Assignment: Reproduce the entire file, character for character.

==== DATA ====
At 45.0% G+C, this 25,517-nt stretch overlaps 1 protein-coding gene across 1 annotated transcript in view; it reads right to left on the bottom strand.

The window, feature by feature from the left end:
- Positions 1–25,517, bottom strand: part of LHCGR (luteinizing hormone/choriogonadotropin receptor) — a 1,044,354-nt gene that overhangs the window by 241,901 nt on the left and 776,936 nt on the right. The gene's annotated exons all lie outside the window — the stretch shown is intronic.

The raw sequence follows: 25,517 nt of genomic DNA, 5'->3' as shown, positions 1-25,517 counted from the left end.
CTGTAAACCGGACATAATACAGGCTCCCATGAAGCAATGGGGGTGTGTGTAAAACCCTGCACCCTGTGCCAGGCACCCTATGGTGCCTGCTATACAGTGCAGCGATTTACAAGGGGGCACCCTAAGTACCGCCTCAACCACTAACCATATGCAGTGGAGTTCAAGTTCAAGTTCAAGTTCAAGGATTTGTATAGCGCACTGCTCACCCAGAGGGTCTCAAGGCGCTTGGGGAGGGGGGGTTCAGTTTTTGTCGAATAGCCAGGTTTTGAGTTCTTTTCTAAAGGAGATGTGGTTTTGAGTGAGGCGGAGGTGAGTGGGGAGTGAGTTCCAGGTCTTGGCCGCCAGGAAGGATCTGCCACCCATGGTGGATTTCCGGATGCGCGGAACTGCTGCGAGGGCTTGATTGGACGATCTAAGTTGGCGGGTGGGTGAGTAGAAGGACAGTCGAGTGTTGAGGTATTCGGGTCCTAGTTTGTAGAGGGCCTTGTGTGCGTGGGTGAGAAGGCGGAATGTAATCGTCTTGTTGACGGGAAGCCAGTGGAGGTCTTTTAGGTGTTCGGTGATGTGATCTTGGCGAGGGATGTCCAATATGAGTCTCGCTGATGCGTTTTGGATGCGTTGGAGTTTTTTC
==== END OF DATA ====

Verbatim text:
At 45.0% G+C, this 25,517-nt stretch overlaps 1 protein-coding gene across 1 annotated transcript in view; it reads right to left on the bottom strand.

The window, feature by feature from the left end:
- Positions 1–25,517, bottom strand: part of LHCGR (luteinizing hormone/choriogonadotropin receptor) — a 1,044,354-nt gene that overhangs the window by 241,901 nt on the left and 776,936 nt on the right. The gene's annotated exons all lie outside the window — the stretch shown is intronic.

The raw sequence follows: 25,517 nt of genomic DNA, 5'->3' as shown, positions 1-25,517 counted from the left end.
CTGTAAACCGGACATAATACAGGCTCCCATGAAGCAATGGGGGTGTGTGTAAAACCCTGCACCCTGTGCCAGGCACCCTATGGTGCCTGCTATACAGTGCAGCGATTTACAAGGGGGCACCCTAAGTACCGCCTCAACCACTAACCATATGCAGTGGAGTTCAAGTTCAAGTTCAAGTTCAAGGATTTGTATAGCGCACTGCTCACCCAGAGGGTCTCAAGGCGCTTGGGGAGGGGGGGTTCAGTTTTTGTCGAATAGCCAGGTTTTGAGTTCTTTTCTAAAGGAGATGTGGTTTTGAGTGAGGCGGAGGTGAGTGGGGAGTGAGTTCCAGGTCTTGGCCGCCAGGAAGGATCTGCCACCCATGGTGGATTTCCGGATGCGCGGAACTGCTGCGAGGGCTTGATTGGACGATCTAAGTTGGCGGGTGGGTGAGTAGAAGGACAGTCGAGTGTTGAGGTATTCGGGTCCTAGTTTGTAGAGGGCCTTGTGTGCGTGGGTGAGAAGGCGGAATGTAATCGTCTTGTTGACGGGAAGCCAGTGGAGGTCTTTTAGGTGTTCGGTGATGTGATCTTGGCGAGGGATGTCCAATATGAGTCTCGCTGATGCGTTTTGGATGCGTTGGAGTTTTTTC